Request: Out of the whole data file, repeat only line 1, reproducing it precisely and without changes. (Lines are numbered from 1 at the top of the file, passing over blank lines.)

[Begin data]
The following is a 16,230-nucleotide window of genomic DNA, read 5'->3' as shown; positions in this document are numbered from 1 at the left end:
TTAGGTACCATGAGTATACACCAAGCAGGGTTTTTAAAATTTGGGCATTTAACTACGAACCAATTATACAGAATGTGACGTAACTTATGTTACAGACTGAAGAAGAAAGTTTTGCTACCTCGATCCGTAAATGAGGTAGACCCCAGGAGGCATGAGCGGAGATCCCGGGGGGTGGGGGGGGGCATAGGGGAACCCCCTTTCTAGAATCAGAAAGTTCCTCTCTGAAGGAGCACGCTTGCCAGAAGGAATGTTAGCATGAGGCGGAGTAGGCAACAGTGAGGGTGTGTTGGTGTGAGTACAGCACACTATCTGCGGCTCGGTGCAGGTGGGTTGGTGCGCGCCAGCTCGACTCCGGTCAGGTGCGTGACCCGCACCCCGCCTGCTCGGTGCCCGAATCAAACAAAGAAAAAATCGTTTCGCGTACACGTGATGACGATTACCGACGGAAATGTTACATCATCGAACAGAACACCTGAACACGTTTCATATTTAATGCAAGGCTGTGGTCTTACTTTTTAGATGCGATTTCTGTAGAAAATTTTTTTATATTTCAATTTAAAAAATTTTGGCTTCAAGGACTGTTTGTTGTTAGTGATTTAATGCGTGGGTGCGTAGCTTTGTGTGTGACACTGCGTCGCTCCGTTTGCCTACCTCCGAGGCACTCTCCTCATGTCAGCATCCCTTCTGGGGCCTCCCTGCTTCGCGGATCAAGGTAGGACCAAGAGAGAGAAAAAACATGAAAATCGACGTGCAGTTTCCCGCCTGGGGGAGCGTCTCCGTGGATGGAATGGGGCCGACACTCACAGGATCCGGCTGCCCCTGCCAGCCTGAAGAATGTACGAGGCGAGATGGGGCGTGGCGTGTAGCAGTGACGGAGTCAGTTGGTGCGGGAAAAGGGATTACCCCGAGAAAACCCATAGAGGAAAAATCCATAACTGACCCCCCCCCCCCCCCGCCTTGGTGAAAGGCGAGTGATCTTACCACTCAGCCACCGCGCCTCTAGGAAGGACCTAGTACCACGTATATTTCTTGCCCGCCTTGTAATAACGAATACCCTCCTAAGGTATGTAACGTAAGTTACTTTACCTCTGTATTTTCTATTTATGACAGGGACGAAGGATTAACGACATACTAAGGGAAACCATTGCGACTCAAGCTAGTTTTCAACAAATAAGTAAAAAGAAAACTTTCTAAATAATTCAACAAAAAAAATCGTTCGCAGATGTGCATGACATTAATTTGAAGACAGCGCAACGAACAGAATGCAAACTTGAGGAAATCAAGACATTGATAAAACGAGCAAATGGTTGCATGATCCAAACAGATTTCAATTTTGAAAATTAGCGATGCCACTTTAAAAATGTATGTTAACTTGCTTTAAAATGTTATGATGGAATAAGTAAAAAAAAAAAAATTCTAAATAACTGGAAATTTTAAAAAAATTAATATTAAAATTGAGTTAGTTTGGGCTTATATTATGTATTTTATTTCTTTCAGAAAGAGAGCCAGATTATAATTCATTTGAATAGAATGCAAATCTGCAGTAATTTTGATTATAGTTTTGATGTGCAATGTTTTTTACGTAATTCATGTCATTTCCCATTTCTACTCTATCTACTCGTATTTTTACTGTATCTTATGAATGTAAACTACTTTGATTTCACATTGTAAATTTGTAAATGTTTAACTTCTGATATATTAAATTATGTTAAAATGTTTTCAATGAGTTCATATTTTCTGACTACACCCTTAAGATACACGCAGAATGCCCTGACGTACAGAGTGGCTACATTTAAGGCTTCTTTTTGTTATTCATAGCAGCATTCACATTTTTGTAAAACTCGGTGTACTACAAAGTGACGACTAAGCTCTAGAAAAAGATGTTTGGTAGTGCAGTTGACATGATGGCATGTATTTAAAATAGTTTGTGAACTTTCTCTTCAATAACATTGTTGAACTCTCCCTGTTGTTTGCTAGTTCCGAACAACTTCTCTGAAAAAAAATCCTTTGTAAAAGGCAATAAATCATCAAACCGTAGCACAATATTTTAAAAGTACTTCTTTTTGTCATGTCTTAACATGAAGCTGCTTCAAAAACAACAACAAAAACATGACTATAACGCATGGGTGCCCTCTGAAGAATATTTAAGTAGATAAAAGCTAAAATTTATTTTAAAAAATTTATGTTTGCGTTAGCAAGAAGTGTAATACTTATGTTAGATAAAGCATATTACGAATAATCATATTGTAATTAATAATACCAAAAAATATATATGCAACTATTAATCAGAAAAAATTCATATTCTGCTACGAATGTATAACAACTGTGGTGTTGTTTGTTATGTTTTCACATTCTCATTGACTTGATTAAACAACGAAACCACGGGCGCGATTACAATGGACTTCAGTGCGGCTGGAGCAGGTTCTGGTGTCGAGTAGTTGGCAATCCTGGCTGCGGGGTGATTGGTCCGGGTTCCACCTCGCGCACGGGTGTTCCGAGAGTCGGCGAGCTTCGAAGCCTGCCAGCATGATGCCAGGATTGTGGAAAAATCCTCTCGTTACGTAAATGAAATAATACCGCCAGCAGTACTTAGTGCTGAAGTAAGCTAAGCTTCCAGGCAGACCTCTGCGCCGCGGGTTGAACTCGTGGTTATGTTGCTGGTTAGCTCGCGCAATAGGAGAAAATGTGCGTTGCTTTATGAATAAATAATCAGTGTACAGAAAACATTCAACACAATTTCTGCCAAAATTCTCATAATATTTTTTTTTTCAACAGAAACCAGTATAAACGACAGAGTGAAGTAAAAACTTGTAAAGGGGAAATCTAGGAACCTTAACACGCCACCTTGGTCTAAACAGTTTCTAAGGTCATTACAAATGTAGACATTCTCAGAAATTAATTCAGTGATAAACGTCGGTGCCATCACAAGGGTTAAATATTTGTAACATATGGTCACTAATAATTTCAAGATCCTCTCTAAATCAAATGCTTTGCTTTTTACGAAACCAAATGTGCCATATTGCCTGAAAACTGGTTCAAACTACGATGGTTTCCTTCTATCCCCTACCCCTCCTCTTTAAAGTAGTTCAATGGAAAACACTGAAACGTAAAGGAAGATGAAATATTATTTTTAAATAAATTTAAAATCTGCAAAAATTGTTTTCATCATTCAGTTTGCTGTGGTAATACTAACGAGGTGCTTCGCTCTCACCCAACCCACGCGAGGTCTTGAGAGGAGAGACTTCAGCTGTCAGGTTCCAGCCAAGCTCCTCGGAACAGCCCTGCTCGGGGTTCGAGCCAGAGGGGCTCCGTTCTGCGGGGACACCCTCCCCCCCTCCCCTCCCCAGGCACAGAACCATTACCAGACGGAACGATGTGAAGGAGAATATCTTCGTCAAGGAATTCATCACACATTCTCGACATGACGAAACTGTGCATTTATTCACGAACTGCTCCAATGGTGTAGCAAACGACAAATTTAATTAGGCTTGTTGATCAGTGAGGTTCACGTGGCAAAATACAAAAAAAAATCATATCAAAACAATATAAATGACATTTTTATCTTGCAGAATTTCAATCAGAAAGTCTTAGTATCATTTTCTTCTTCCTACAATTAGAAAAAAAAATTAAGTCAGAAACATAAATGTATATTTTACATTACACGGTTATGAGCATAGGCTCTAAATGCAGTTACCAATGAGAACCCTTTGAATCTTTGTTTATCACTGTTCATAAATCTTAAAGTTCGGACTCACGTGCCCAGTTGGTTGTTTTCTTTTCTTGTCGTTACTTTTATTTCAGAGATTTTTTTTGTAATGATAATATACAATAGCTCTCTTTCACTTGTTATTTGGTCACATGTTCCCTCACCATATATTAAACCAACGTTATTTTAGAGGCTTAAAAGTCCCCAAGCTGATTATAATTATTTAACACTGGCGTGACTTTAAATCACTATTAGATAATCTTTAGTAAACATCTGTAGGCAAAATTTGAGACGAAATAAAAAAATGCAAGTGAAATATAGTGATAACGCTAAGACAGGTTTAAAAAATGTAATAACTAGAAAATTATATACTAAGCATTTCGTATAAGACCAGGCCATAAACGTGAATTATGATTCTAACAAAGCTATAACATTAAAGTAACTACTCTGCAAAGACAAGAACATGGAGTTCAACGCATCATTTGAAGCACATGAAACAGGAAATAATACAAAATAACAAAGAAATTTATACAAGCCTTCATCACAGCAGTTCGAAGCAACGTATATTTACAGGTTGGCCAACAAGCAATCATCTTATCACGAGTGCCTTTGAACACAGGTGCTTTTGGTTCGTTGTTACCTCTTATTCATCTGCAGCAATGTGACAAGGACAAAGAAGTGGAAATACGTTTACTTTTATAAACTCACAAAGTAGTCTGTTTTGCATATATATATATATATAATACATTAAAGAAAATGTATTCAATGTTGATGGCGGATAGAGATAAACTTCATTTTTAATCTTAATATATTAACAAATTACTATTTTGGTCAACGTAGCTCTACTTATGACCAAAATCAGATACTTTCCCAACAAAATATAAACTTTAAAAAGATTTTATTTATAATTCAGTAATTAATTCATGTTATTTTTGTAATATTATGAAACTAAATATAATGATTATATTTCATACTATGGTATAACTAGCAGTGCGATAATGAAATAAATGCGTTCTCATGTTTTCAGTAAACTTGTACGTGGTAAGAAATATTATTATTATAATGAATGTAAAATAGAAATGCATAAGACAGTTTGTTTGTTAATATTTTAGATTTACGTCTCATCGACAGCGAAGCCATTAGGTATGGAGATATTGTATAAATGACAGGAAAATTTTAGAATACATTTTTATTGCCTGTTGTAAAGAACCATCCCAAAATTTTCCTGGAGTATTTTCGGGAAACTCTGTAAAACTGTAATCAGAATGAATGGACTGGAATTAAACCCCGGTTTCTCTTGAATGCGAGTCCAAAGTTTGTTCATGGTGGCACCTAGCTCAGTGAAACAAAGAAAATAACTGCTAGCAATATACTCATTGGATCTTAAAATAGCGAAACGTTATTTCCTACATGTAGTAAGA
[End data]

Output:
The following is a 16,230-nucleotide window of genomic DNA, read 5'->3' as shown; positions in this document are numbered from 1 at the left end: